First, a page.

Economics

Why Davos should be talking about Disability

Duncan Green - January 19, 2017

In what I think had better be the last blog for Davos, Jodie Thorpe, IDS and Yogesh Ghore, Coady International Institute present important new research on a rising issue on the development agenda Can markets include and benefit some of the most marginalized people on earth, such as persons with disabilities? The leaders of government, business and third sector organizations gathered in Davos this week should …

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A Song for Davos: your chance to vote on best song on inequality

Duncan Green - January 18, 2017

Twitter definitely beats work. On Monday, Oxfam’s Max Lawson kicked off a discussion on the best song about economic inequality, which got enough candidates for an impromptu ‘Song for Davos’ competition – check these out and vote. Creedence Clearwater Revival, Fortunate Son [Max Lawson] Bob Marley, Them Belly Full [me, with post on Marley v IMF] Motorhead, Eat the Rich [Phil Evans] Juliani (Kenyan rapper, …

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Davos & Inequality Continued: What does an alternative economic vision for the future look like?

Duncan Green - January 17, 2017

Deborah Hardoon, who really ought to be resting on her laurels after her report for Davos went viral yesterday, springs to the defence of (the right kind of) economics. Nerd Alert. As a student of economics, I always found the technical aspects of the subject deeply satisfying. Getting to the ‘right’ answer using algebra and statistics, solving ‘proofs’ and finding that stable equilibrium. Bliss. But …

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8 men now own the same as the poorest half of the world: the Davos killer fact just got more deadly

Duncan Green - January 16, 2017

It’s Davos this week, which means it’s time for Oxfam’s latest global ‘killer fact’ on extreme inequality. Since our first calculation in 2014, these have helped get inequality onto the agenda of the global leaders assembled in Switzerland. This year, the grabber of any headlines not devoted to the US presidential inauguration on Friday is that it’s worse than we thought. Last year it was …

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What is Fiscal Justice? A rationale and some great examples

Duncan Green - January 10, 2017

What is ‘Fiscal Justice’? It’s one of those campaign buzzwords that appears every so often, and Oxfam is going big on it (you’ll hear plenty about it at the impending Davos meeting, provided the media cover anything other than Donald Trump’s inauguration that week). If you want to get a sense of what it means on the ground, check out Oxfam’s ‘Fiscal Justice Global Track …

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RIP Tony Atkinson: Here he is on our personal responsibility for reducing inequality

Duncan Green - January 2, 2017

Tony Atkinson, one of the world’s great thought leaders on poverty and inequality, died on New Year’s Day. Combining intellectual rigour and a profound commitment to social justice, his life’s work epitomised the economics profession at its best. Here he is in the final chapter of his 2015 book ‘Inequality: What can be done?’ ‘I do not accept that rising inequality is inevitable: it is …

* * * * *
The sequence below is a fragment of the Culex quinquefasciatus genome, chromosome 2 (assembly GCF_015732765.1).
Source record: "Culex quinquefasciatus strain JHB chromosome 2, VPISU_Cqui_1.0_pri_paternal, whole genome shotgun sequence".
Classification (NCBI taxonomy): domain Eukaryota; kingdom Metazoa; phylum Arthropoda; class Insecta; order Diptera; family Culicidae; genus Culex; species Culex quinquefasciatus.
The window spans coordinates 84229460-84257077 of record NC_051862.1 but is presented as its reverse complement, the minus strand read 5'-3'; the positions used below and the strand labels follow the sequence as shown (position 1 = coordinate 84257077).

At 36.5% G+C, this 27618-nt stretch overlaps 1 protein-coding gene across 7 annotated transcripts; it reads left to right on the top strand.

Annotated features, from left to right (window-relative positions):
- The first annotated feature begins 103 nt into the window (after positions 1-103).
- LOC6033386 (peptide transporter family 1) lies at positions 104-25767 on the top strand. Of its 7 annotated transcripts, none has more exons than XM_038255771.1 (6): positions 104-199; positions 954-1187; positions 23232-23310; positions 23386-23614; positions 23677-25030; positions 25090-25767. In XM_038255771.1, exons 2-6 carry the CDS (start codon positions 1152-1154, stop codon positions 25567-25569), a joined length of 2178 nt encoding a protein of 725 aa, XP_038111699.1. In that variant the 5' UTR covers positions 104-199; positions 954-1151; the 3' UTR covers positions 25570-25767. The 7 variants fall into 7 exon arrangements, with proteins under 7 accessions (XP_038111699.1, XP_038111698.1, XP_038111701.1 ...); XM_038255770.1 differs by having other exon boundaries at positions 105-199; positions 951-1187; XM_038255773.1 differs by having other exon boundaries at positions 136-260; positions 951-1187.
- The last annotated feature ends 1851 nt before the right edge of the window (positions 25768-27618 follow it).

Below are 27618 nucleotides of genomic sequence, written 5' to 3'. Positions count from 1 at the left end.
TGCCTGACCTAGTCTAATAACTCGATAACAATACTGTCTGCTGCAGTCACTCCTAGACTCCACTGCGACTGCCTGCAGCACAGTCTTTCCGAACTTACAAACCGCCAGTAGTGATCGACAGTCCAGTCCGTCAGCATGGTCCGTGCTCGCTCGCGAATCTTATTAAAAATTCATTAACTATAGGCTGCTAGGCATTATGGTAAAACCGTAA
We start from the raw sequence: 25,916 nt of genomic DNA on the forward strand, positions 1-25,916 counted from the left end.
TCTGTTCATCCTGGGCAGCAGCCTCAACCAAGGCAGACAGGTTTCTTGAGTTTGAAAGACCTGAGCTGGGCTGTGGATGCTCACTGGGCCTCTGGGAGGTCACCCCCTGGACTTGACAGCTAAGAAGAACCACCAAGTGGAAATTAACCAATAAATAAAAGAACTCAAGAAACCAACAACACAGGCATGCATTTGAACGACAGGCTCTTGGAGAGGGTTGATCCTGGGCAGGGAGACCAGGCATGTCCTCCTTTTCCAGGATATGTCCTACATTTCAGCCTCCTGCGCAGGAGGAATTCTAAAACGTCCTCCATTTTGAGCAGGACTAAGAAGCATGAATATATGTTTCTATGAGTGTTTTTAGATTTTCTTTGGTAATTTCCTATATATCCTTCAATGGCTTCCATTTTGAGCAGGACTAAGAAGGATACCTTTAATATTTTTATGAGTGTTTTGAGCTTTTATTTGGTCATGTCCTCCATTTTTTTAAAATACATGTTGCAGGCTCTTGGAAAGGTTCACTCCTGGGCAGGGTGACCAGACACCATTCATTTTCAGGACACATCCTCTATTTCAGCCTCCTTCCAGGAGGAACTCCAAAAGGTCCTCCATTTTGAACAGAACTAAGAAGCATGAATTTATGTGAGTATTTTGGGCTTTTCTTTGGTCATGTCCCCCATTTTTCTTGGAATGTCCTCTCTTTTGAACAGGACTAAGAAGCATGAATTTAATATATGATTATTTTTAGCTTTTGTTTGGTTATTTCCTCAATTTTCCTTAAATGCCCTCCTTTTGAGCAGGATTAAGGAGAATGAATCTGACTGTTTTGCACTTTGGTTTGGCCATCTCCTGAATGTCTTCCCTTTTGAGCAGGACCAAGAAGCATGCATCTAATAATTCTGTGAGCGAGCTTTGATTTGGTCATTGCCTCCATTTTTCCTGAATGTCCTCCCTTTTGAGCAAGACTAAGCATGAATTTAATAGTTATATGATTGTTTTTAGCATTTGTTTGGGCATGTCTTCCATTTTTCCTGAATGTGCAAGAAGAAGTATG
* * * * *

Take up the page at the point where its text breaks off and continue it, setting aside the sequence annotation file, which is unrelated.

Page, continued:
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Is this time really different? Will Automation kill off development?

Duncan Green - December 21, 2016

Is this time really different? That’s the argument whenever people want to ignore the lessons of history (eg arguing that this particular financial bubble/commodity boom will never burst) and such claims usually merit a bucketload of scepticism. On the other hand (climate change, nuclear war) sometimes things really are different from everything that has gone before. Which brings us to technology. Lots of musings are …

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Why is Africa’s Civil Society under Siege?

Duncan Green - December 15, 2016

Oxfam’s Ross Clarke (Governance and Legal Adviser ) and Desire Assogbavi (Resident Representative & Head of Office, Oxfam International Liaison Office to the African Union) introduce a new analysis of the threats to African civil society After years on the margins of the mainstream development agenda, addressing civic space is finally getting the attention it deserves. If the number of policy initiatives, conferences and campaigns …

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Are we heading for another debt crisis? If so, what should we be doing?

Duncan Green - December 1, 2016

Just when you thought life couldn’t get more retro (Leonard Cohen on the radio, post-Brexit trade negotiations, impending nuclear war), here comes another debt crisis. Probably. Had a good briefing from some key wonks in Development Finance International and the Jubilee Debt Campaign, two small but vital watchdogs that play a vital role in maintaining capacity on important issues when they drop down the policy …

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Payment by Results in Aid: What’s new?

Duncan Green - November 24, 2016

Development Economist Paul Clist discusses some of the ideas from his new paper (Link to paywalled article version, link to free draft version) Payment by Results (PbR) is a fairly new idea in aid, where a donor decides how much money to disburse on the basis of how much a recipient has achieved against a target. For example, a donor could pay an NGO for …

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